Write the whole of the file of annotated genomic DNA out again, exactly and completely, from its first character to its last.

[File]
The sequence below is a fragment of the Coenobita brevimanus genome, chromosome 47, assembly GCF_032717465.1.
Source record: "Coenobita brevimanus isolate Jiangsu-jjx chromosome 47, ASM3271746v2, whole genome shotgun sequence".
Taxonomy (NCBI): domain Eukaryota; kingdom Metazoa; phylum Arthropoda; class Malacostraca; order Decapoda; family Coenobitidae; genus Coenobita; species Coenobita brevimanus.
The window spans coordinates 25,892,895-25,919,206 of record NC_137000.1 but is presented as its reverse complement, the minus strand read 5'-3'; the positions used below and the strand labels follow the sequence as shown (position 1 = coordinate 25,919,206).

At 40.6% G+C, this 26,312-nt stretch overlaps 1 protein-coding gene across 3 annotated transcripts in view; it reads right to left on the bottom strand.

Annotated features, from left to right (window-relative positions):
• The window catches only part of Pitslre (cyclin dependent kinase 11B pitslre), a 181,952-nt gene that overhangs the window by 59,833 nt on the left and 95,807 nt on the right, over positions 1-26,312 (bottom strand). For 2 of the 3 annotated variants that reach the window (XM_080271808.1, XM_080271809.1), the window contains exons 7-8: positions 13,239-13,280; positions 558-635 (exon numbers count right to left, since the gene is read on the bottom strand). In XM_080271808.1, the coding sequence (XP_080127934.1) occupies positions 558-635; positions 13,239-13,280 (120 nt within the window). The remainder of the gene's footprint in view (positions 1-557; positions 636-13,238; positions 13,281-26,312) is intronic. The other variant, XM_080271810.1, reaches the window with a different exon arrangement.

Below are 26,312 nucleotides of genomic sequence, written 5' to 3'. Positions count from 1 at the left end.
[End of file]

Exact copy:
The sequence below is a fragment of the Coenobita brevimanus genome, chromosome 47, assembly GCF_032717465.1.
Source record: "Coenobita brevimanus isolate Jiangsu-jjx chromosome 47, ASM3271746v2, whole genome shotgun sequence".
Taxonomy (NCBI): domain Eukaryota; kingdom Metazoa; phylum Arthropoda; class Malacostraca; order Decapoda; family Coenobitidae; genus Coenobita; species Coenobita brevimanus.
The window spans coordinates 25,892,895-25,919,206 of record NC_137000.1 but is presented as its reverse complement, the minus strand read 5'-3'; the positions used below and the strand labels follow the sequence as shown (position 1 = coordinate 25,919,206).

At 40.6% G+C, this 26,312-nt stretch overlaps 1 protein-coding gene across 3 annotated transcripts in view; it reads right to left on the bottom strand.

Annotated features, from left to right (window-relative positions):
• The window catches only part of Pitslre (cyclin dependent kinase 11B pitslre), a 181,952-nt gene that overhangs the window by 59,833 nt on the left and 95,807 nt on the right, over positions 1-26,312 (bottom strand). For 2 of the 3 annotated variants that reach the window (XM_080271808.1, XM_080271809.1), the window contains exons 7-8: positions 13,239-13,280; positions 558-635 (exon numbers count right to left, since the gene is read on the bottom strand). In XM_080271808.1, the coding sequence (XP_080127934.1) occupies positions 558-635; positions 13,239-13,280 (120 nt within the window). The remainder of the gene's footprint in view (positions 1-557; positions 636-13,238; positions 13,281-26,312) is intronic. The other variant, XM_080271810.1, reaches the window with a different exon arrangement.

Below are 26,312 nucleotides of genomic sequence, written 5' to 3'. Positions count from 1 at the left end.